Why the consumer electronics industry needs to wake up.

The use of expanded polystyrene (EPS) in the packaging of consumer electronics is possibly a greater threat to the earth's ecology than the much publicised single use plastic. So what are our industry leaders doing about it's effects?

Banning plastics.

If you happen to live on another planet you may have missed the currently massive campaign against single use plastic. It is a problem in our society that isn’t going away very fast. If you Google “single use plastic packaging” you get a page of results listing various companies (mainly supermarkets) banning single use plastic packaging on their products: “Supermarkets agree to ban unnecessary single-use plastic packaging”… “Tesco to ban non-recyclable plastic packaging”… “Coop bans single use plastics”.. it goes on and on.

What I find striking is the silence from the consumer electronics industry. As an industry we are shipping TV’s, speakers, amplifiers all packed in expanded polystyrene (EPS) – a petrol-based plastic. 4% of the petroleum consumed every year goes into the production of plastic and another 4% is used to power the plants that make the plastic. This is unsustainable, and the manufacturing process is a heavy pollutant to the Earth’s atmosphere.

Polystyrene is non-biodegradable due to it’s resistance to photolysis – the chemical decomposition induced by light or other radiant energy, so it will be around for a very, very long time. In fact, research by Cleveland State University states that it would take more than a million years to decompose. To give some scale to the problem, in 2006 135 tonnes of polystyrene waste was dumped into landfill in Hong Kong. And whilst there are facilities that can recycle it, they are very few and far between.

The personal health effects of polystyrene

We’ve probably all seen the clips on TV and social media of bits of plastic finding it’s way into the stomachs of marine animals. The problem is the same with polystyrene packaging, or possibly even worse. Balls of polystyrene get lodged in the intestines and cause blockages, but also acts like a sponge, absorbing some of the nastiest contaminants in the ocean.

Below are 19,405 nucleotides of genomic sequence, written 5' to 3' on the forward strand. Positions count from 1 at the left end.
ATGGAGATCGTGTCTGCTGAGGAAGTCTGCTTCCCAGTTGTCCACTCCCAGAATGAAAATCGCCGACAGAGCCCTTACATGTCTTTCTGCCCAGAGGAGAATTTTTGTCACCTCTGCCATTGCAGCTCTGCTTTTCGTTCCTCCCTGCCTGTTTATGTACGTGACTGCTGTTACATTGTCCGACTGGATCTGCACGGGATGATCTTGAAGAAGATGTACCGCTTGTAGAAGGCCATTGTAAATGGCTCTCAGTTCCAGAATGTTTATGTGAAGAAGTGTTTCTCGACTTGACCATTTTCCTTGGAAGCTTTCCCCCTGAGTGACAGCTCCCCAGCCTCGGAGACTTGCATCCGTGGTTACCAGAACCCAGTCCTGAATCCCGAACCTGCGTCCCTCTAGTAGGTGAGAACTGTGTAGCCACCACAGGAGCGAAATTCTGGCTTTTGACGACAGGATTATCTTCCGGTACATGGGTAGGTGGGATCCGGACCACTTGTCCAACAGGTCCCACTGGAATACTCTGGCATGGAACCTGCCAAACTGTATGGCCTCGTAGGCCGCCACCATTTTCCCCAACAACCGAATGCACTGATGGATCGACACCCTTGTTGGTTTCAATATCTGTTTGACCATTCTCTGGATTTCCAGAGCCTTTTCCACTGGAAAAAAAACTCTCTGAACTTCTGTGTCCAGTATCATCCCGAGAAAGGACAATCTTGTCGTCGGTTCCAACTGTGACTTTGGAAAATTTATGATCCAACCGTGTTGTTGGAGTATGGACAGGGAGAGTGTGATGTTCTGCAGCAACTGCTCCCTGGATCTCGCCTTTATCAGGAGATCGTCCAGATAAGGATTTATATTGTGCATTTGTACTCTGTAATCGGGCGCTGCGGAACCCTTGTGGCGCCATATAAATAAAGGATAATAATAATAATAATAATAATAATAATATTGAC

This is not just bad for the animal eating it, but of course any animal that eats the animal that ate it, ie, us humans.

The International Agency for Research on Cancer as long ago as 2002 issued a report that established “Styrene”, one of the main ingredients in polystyrene as a possible human carcinogen. Further, a report in 2014 by the National Toxilogical Program states that styrene is “reasonably anticipated to be a human carcinogen” and as being linked to occurrences of leukemia and lymphoma cancer. Is this finding it’s way on to our Friday fish ‘n’ chips.


Why can’t it be recycled?

To understand the difficulties in recycling you first have to understand the manufacturing process. Small beads of polymer polystyrene are steamed with chemicals to cause it to expand to 50 times their original volume. After cooling and setting the beads are then blown into a mould and steamed again causing the beads to expand further and fuse together. To recycle a polystyrene block, you cannot re-mould it because the beads have already been expanded.

One possibility is to incinerate it. Thermal recycling releases carbon dioxide and water vapours which makes it good for waste-to-energy programs that use heat. However, it’s viability is massively offset by the cost of transporting huge loads of light, bulky EPS (expanded polystyrene) blocks to these incinerators.

So what is the answer?

Finding an alternative to Polystyrene packaging is probably the favoured route rather than recycling or trying to re-use. Whether that be paper/card based or some other material is still up for discussion. But is it up for discussion? Are these discussions taking place?

The food industry has taken on board people’s concerns and are changing their packaging. McDonalds stopped using EPS in it’s cartons back in the 1990’s, and as I stated at the beginning, many of the leading supermarkets are phasing out single use plastic packaging. Yet TV’s are still being shipped encased in polystyrene without any public uproar or even apparent concern.

It worries me that you don’t hear people talking about alternatives to these huge polystyrene blocks that protect the electronics we supply. Sonos products come packed in board. Unfortunately, they still wrap everything in unnecessary plastic bags, but it’s a start! And there are some alternatives being developed.  A US company called Ecovative Design has developed a way of growing fungi that can replace EPS packaging and is already being used by companies such as Dell and Ikea.

Isn’t it about time this cutting edge, forward thinking industry of ours started considering the effect we are having on the environment by using this short-sighted form of packaging?

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